Defendant argues that his alleged misrepresentations did not concern matters of fact that they were merely promissory in nature, or simple expressions of opinion and therefore could not form the basis of an action for fraud. If the allegations of the *124 complaint are accepted, as they must be at this stage of the litigation, this contention is manifestly untrue. Desai's representations regarding his manner of living especially his celibacy and lack of interest in material things concerned verifiable facts regarding his life habits. Furthermore, his representations regarding these habits and attitudes were, under the circumstances, material, in that they were the kinds of representations to which potential disciples such as the plaintiffs would attach importance in distinguishing a "true and authentic guru" from an ordinary layperson, or even an ordinary teacher of yoga.

Defendant also contends that plaintiffs' pleadings fail to allege explicitly that defendant perpetrated his falsehoods with the intent of inducing plaintiffs' reliance. However, "where the plaintiff proves a statement made, as of the party's own knowledge, which is false, provided the thing stated is not merely a matter of opinion, estimate, or judgment, but is susceptible of actual knowledge ... it is not necessary to make any further proof of an actual intent to deceive." Zimmerman v. Kent, 31 Mass.App.Ct. 72, 77, 575 N.E.2d 70 (1991) (internal quotations omitted). Plaintiffs in this case allege that Desai made false statements regarding his behavior indeed, regarding the essence of his personality of which he obviously had actual knowledge. Accepting these allegations as true, the court at this stage will not require plaintiffs to present further proof regarding Desai's intent to deceive to survive a motion to dismiss.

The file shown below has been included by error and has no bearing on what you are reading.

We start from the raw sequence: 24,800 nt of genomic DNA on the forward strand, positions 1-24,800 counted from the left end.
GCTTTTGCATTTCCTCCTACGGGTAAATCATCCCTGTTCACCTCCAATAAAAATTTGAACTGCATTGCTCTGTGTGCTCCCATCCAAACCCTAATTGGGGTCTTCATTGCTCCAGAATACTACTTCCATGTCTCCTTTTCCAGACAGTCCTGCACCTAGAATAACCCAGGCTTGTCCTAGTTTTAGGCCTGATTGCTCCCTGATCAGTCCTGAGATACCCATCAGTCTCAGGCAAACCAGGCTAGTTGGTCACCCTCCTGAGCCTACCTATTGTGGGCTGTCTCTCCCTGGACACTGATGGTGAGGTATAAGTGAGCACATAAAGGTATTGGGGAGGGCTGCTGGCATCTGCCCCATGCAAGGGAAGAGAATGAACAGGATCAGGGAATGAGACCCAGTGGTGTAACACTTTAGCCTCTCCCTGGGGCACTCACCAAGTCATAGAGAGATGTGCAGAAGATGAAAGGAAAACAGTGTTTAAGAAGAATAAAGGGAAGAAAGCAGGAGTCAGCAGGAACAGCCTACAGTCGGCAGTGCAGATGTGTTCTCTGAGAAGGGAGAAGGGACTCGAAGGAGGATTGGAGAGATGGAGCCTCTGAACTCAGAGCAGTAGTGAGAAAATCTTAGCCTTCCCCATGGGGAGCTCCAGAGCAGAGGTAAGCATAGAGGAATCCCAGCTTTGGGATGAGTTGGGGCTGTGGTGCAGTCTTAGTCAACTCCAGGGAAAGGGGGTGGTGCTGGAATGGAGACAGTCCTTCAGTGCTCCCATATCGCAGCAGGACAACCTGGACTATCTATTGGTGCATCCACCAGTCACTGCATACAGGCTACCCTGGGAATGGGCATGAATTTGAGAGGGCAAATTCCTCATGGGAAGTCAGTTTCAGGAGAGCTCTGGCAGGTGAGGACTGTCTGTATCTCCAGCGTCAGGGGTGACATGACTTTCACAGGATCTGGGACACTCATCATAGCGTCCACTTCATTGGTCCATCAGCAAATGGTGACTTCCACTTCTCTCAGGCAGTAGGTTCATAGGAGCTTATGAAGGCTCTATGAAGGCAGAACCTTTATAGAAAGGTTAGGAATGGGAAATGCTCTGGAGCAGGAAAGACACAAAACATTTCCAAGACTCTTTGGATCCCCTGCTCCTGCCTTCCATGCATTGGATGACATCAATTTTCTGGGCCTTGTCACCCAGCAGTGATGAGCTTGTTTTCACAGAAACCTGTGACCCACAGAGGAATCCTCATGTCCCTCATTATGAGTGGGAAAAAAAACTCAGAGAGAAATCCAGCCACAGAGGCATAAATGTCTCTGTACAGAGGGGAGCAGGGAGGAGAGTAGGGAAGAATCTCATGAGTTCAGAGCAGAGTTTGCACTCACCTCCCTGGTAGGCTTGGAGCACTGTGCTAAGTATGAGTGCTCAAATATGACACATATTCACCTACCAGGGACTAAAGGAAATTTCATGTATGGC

In any event, the complaint, even absent specific wording alleging defendant's intent, depicts that Desai and KYF depended on the virtually free labor provided by the plaintiffs and other resident members of the Kripalu Ashram in order to keep the center operating for outside paying visitors. Compl. ¶¶ 20-21, 25, 27-28. The court may readily infer that it was in Desai's interest to perpetuate his image as an authentic guru in order to retain the plaintiffs' devotion and free labor, continue to attract a steady stream of outside customers, and thereby maintain the benefits that flowed to him from his status.

In short, plaintiffs have offered sufficient allegations from which the court reasonably may infer that Desai made false representations with respect to his status with the intent to induce plaintiffs' reliance, and that plaintiffs in fact relied on defendant's representations, as evidenced by their significant donations of time, labor, and money to the facility.

Finally, plaintiffs' reliance was reasonable under the circumstances, as defendant's representations were neither "preposterous" nor "palpably false." See Zimmerman, 31 Mass. App.Ct. at 81, 575 N.E.2d 70. Defendant's motion will be denied on this count.

E. Violation of Mass.Gen.Laws ch. 93A

Finally, plaintiffs allege that Desai engaged in unfair or deceptive trade practices in violation of Mass.Gen.Laws ch. 93A by knowingly deceiving the plaintiffs over the course of two decades, abusing their trust, and enriching himself financially in the process.

Chapter 93A creates two causes of action, one for "persons engaged in trade or commerce," Mass.Gen.Laws ch. 93A, § 11, and another for all other persons, id. § 9. While plaintiffs' complaint is not entirely clear, the court assumes that plaintiffs' cause of action is brought pursuant to section 9. See Compl. ¶ 56; Pls.' Opp'n at 5 (Docket No. 12).

Section 9 entitles a plaintiff to bring a 93A action where he or she has been injured by another person's use or employment of any method, act or practice declared unlawful by section 2 of the statute.[4] Mass.Gen.Laws ch. 93A, § 9. The acts prohibited by section 2 are "unfair or deceptive acts or practices in the conduct of any trade or commerce." Id. § 2.[5] The statutory definition of "trade" and *125 "commerce" includes the "distribution of any services." Id. § 1.